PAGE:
Coffee Bean Socks Claim to Reduce Foot Odor

Love coffee? Soon you can wear your favorite beans, too.

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Ministry of Supply

The Atlas sock

Summertime calls for kicking off the shoes and pitter-pattering around barefoot, but for those still trekking to the office during the hottest months, soon there will be a sock that inventors claim will ward off wetness and bad smells. Made of 40% recycled polyester yarn that’s infused with carbonized coffee to absorb foot odor, 40% cotton to absorb foot moisture, and 20% elastane to maintain the shape, the Atlas sock is gaining a lot of traction on the crowd-sourcing site, Kickstarter. In a little over a month, the sock’s company, Ministry of Supply, has already raised $127,447–more than $94,000 over it’s original funding goal aiming to just get the minimum order quantities.

(MOREThe Kickstarter Economy)

With other (cheaper) anti-odor, quick drying socks on the market already, the sock’s distinguishing selling point is the carbonized coffee: Reclaimed from coffee roasters and drained of natural oils, it acts like the carbon particles in a Brita water filter, and instead of attracting water impurities, the carbon attracts odor molecules. The Boston-based company claims its sock will work three times more effectively at reducing odor than an average cotton sock. With 15 days still to go to place your order–starting at 2 pairs for $28–the socks come in either ankle or mid-calf shape, and sizes come in medium (men’s 6-9 shoe sizes) and large (men’s 10-13 shoe sizes), with free exchanges and refunds, according to the Kickstarter site.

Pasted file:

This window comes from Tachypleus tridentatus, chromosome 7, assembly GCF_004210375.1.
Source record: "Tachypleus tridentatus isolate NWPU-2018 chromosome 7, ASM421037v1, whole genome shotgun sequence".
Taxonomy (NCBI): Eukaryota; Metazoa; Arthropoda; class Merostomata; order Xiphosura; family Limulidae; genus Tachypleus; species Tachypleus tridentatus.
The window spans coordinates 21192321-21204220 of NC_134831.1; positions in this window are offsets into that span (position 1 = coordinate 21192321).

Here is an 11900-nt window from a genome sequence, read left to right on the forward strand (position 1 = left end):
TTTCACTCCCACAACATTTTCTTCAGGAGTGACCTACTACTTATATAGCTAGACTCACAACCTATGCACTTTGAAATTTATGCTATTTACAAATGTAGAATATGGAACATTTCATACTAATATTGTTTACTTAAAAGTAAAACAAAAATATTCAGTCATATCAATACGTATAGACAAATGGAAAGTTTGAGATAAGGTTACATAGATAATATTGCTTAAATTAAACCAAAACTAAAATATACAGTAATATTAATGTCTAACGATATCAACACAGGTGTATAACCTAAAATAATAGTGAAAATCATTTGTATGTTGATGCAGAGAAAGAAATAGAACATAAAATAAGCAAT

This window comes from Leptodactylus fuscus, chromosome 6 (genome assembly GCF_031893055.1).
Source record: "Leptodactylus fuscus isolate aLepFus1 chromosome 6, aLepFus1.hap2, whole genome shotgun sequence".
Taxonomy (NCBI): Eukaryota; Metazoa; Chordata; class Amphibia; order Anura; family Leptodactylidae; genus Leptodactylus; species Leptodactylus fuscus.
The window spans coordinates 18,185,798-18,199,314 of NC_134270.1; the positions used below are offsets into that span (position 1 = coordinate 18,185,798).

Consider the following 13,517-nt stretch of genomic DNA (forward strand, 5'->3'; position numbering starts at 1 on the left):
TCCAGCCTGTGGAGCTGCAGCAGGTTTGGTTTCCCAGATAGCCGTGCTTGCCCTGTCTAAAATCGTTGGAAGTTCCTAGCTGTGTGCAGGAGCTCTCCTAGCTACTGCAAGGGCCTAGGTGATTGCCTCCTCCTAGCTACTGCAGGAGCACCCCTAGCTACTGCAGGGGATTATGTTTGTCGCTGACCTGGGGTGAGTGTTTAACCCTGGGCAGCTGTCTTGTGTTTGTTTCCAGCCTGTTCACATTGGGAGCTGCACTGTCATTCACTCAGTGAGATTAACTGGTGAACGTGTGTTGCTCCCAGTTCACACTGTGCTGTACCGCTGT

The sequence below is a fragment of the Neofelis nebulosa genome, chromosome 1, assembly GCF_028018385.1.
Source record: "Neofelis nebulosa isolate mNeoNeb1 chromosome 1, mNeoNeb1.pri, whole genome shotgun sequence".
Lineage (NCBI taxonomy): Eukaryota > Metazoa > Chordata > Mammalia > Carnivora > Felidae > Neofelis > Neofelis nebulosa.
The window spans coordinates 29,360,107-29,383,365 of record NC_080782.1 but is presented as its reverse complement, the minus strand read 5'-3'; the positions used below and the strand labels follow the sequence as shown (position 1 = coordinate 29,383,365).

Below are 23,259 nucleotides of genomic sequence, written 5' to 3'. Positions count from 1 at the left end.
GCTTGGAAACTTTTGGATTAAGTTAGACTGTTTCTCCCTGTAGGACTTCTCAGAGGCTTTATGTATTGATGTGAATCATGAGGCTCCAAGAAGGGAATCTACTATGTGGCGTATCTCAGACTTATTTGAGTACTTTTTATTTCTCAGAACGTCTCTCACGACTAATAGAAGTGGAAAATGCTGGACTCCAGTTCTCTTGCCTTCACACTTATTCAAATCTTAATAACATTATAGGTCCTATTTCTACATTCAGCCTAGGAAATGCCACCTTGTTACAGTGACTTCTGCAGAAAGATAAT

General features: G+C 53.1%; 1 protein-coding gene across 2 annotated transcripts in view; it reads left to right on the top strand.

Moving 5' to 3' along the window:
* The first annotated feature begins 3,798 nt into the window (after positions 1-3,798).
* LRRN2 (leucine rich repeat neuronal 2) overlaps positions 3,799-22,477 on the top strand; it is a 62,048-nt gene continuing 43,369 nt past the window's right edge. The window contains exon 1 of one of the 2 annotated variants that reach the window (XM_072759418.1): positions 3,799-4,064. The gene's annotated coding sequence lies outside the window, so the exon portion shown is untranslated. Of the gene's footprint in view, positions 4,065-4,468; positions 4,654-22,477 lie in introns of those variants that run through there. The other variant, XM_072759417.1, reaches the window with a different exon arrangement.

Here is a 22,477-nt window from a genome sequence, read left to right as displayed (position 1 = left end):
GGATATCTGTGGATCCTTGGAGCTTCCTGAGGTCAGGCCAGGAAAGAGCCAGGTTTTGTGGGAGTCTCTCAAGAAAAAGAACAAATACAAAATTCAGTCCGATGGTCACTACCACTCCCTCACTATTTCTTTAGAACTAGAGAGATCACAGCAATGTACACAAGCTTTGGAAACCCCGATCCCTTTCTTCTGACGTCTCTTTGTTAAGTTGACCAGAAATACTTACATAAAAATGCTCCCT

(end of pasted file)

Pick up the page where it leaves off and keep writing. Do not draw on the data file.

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1 comments
Elly
Elly

Hm...I'm not sure if that works. Socks with coffee sounds a little bit strange.

At first you have to keep your feet dry, dry, dry! So dry them thoroughly after every washing. Additionaly use newsprint inside your shoes because it absorbs moisture. But even better: Put special cedarsoles (insoles from Zederna) in your shoes. They absorb any moisture / sweat very effectively and moreover: Cedarwood has very antibacterial features (even used in the boat-building sector).